Having buried both of my parents in recent years, I was particularly susceptible to Czech director Vladimir Michalek's Autumn Spring, which concerns itself with that time of life right before death. What to do with the weeks, months or years that remain? Mild-mannered Fanda (Vlastimil Brodsky), who used to do some acting, has decided to assume various identities, see where it lands him. This can be as harmless as convincing an old man in a cemetery that he, Fanda, is the old man's former best friend. (He ends up giving the man some money to buy flowers for his wife's grave.) Or it can be as semi-serious as impersonating an opera conductor so as to be escorted around a mansion that's come on the market. (And if the real estate firm throws in a free brunch and limo ride, so much the better.) Basically, Fanda's a con artist, but what he's really trying to do is cheat death, pull the wool over the Grim Reaper's eyes.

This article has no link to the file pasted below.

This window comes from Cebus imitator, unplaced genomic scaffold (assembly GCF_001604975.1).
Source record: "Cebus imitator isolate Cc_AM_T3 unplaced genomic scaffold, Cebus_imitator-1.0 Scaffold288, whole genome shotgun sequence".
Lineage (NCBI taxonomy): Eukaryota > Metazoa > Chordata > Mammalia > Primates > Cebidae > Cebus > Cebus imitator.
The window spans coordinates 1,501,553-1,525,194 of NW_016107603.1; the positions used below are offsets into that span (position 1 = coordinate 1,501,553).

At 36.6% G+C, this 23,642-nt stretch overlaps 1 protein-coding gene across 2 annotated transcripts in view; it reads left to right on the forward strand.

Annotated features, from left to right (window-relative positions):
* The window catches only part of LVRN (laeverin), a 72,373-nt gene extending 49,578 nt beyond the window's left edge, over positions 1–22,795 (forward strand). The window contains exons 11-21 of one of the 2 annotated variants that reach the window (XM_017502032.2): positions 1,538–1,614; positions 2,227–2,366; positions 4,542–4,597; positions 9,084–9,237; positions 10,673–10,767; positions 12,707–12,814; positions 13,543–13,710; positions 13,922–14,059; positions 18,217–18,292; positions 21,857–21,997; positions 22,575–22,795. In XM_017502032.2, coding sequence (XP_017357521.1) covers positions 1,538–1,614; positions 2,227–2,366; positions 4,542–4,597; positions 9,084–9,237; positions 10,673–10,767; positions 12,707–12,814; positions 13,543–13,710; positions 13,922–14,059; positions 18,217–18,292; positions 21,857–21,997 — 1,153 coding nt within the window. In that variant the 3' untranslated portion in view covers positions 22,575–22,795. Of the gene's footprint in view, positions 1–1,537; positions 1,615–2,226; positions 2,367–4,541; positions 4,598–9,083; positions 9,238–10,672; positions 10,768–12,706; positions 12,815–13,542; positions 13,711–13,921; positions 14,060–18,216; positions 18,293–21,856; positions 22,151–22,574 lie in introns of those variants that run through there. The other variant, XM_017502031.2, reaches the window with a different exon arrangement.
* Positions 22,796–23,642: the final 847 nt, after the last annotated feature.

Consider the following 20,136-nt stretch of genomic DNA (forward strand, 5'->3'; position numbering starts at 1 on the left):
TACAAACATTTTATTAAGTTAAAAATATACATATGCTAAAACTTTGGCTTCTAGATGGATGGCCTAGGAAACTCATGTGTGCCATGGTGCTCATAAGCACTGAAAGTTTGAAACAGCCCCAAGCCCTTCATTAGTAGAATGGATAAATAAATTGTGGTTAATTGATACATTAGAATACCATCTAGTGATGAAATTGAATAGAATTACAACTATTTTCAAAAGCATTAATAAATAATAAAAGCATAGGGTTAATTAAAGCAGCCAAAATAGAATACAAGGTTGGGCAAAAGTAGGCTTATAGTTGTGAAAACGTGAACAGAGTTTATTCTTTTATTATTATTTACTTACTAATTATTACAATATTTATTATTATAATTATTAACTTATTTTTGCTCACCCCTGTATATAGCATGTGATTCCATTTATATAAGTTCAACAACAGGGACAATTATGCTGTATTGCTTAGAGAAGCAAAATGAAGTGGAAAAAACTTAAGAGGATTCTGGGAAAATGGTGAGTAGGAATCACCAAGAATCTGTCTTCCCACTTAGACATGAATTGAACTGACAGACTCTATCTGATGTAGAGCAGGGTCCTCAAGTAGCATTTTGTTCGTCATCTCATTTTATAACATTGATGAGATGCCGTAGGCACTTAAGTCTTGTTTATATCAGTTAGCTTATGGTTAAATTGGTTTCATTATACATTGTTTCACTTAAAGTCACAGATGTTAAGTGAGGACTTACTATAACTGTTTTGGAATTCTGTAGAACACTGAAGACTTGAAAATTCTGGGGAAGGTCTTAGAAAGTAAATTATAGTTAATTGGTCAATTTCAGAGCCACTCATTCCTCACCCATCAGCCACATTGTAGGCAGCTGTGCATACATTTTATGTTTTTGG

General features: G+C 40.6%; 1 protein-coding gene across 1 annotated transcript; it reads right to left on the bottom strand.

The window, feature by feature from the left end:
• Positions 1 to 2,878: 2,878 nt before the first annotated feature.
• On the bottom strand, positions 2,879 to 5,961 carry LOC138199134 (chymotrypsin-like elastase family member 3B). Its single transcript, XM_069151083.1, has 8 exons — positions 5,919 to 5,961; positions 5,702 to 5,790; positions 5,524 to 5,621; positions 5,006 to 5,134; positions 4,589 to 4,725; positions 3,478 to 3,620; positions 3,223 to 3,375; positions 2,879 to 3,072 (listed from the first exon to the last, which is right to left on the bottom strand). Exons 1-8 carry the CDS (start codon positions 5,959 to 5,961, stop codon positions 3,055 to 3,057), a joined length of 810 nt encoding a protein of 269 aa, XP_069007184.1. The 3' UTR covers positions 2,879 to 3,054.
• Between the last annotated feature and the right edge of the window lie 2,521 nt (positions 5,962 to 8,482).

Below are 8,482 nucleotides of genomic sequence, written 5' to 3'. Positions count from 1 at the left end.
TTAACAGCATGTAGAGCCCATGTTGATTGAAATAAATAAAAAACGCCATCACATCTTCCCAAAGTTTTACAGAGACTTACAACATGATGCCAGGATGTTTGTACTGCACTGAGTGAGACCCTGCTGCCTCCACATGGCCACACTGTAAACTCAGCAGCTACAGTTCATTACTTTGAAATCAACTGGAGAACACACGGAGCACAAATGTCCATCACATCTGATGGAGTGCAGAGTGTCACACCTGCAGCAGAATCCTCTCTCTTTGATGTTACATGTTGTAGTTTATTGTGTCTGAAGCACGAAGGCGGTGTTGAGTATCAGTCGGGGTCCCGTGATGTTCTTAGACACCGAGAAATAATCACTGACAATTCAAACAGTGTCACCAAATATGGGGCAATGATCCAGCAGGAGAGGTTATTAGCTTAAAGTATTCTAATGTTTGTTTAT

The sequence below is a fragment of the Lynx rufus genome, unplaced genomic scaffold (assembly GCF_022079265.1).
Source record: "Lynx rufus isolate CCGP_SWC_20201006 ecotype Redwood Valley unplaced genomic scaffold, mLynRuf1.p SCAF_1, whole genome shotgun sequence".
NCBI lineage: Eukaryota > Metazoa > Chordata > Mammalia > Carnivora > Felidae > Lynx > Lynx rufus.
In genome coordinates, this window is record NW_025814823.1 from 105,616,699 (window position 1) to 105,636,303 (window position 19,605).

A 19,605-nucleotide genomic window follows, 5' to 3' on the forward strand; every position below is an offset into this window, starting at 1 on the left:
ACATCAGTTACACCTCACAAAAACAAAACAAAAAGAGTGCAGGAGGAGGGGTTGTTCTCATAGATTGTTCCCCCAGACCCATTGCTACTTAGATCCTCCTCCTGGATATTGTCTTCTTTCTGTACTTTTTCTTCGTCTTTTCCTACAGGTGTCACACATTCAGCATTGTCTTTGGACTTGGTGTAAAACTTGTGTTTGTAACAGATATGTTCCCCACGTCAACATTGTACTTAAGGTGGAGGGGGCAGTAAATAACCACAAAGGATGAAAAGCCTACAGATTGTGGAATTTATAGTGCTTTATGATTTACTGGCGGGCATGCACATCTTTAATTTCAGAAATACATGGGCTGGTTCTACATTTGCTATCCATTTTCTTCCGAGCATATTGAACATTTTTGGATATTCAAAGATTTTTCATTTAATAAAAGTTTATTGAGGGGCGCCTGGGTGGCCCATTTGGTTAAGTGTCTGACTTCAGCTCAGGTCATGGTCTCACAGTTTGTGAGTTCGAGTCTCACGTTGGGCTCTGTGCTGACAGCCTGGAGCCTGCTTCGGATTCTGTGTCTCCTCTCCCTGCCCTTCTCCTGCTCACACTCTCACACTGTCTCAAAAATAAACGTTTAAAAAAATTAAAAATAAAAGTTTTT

One small problem: Lately, Fanda's reflexes have started to go, which means he gets caught more often. And his wife, Emilie (Stella Zazvorkova), has had it up to here with his Walter Mitty routines. Straight out of a James Thurber cartoon, Emilie has both feet on the ground, if not six feet under. She's so practical that she's already purchased the pair of black shoes Fanda will be wearing into eternity. But is Emilie facing death head-on, or is she as deluded as Fanta -- tending to the details so as to avoid the big picture? The performances of these two are immensely enjoyable, and it's just nice to see actual old people, with their old faces, up on the screen. Michalek allows the movie to shuffle along, but we never feel like we're not going to get there, wherever "there" ends up being. A sad note: After filming was completed, Brodsky, who'd had a stroke, took his own life, thereby casting a dark shadow over this strangely cheerful film.